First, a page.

Advertisement
YOU ARE HERE: LAT HomeCollections

Zidane to Try to Stay on Top of Game

Soccer: French star is considered best player in the world, but humble midfielder sets sights on winning another World Cup title.

April 14, 2002|Associated Press

PARIS — Rising from the tough streets of Marseille to the summit of world soccer, Zinedine Zidane is the most accomplished active player in the world. And he's aiming for the game's biggest prize--another World Cup title.

Along with Brazil's Ronaldo, the French midfielder is the only two-time FIFA player of the year. Unlike Ronaldo, he also owns world and European titles.

And while the Brazilian barely has played in recent years because of injury, Zidane's form is as good as ever.

Still, this son of Algerian immigrants who became the idol of a nation by leading France to the World Cup four years ago remains modest--even if he is soccer's most expensive player.

"I simply enjoy being on the field. I want to have fun," the soft-spoken star said.

Zidane, 29, certainly has had his share of exhilarating moments.

At 13, he left the tough Castellane district in Marseille for a youth program at a local club, Cannes. Ten years later, Zidane reached the final of the UEFA Cup with Bordeaux.

After moving to Juventus, he won the Italian championship two years running, becoming a star in the soccer-mad country.

"It's Juventus that gave me this standing," Zidane said. "Without this club, perhaps everything would be different."

But Zidane's greatest achievements were to come in the international game.

He scored twice against the Czech Republic in his first match for France and later reached the semifinals of the 1996 European Cup.

His France '98 campaign began on a sour note after he stomped on a Saudi Arabian player in a first-round game, earning a two-match suspension.

Instantly recognizable by his big bald patch, the playmaker was back to face Italy in the quarterfinals, converting a penalty kick in the shootout.

Few could have predicted what happened next.

In the final against Brazil, the big favorite for the title, Zidane scored twice in the first half with near-identical headers. Although Emmanuel Petit netted the third and final goal, the stunning French victory belonged to Zidane.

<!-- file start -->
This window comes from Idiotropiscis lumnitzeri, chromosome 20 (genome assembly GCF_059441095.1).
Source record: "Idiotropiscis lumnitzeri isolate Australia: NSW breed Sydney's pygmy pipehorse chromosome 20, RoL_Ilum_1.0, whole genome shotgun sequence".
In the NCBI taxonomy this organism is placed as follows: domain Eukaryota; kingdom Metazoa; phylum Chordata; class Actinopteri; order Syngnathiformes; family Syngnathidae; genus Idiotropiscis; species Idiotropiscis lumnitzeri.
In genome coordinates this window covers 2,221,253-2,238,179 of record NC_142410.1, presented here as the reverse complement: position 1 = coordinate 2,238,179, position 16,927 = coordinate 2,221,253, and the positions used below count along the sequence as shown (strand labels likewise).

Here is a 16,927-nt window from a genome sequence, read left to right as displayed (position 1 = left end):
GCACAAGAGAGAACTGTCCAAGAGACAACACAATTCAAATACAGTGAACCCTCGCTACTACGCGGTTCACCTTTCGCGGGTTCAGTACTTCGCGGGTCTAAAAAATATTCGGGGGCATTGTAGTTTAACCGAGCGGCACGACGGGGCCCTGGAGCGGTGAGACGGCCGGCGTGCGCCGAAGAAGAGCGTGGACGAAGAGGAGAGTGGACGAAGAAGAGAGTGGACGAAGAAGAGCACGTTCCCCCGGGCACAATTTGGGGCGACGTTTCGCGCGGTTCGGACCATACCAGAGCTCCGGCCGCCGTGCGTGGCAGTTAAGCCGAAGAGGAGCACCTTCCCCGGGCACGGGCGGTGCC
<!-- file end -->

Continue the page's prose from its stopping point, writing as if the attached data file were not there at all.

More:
When the French team paraded down the Champs-Elysees the next day, hundreds of thousands of fans chanted "Zizou for president, Zizou for president," using Zidane's nickname.

Alongside supporters waving the blue, white and red of the French flag were those raising the Algerian national colors--white, green and red--in honor of Zidane's North African origins.

The exploits earned Zidane his first FIFA award and European player of the year honors for 1998.

At the 2000 European Championship, Zidane was again decisive in the quarterfinals against Spain and the semifinals against Portugal, and his team went on to beat Italy in the final.

"Zidane is the only French player better than in 1998," Michel Platini, considered the best soccer player France ever produced, said at the time. "The others take advantage of Zizou's aura."

Zidane received a second FIFA player of the year award, but Real Madrid midfielder Luis Figo narrowly beat him for top European player in 2000.

The two midfielders set aside their rivalry when Zidane joined Real Madrid last summer in a record $65-million transfer from Juventus.

"It is true that he is extremely expensive, but they are paying this price because Zinedine Zidane is simply the best player in the world," Juventus general manager Luciano Moggi said at the time.

The Frenchman made a slow start in Spain, but his dazzling ball control and perfectly measured passing soon helped Madrid rise to the top of the league.

Real Madrid "is the best team I have ever played for, I have total freedom on the field," Zidane said. "The most difficult soccer is in Italy, but the most beautiful is in Spain."

Zidane's elevated status in the sport means he is often called on to support public causes, such as road safety and racial tolerance. His Algerian origins make him a unifying force in France, where antipathy toward the North African minority and its descendants sometimes runs high.

Zidane's temper sometimes runs hot in matches.

He received a lengthy Champions League suspension for butting a player in a Juventus game during the 2000-01 season, an act that probably cost him the European award.

With his game still at a peak, Zidane's biggest concern in South Korea and Japan is likely to be avoiding injury and disciplinary sanctions.

Otherwise, Zidane knows there are few who can stand between him and a second World Cup championship.

"We have to try everything to win in South Korea and Japan," he said. "It's not done yet, but we have the means."

Advertisement
Los Angeles Times Articles
|
|
|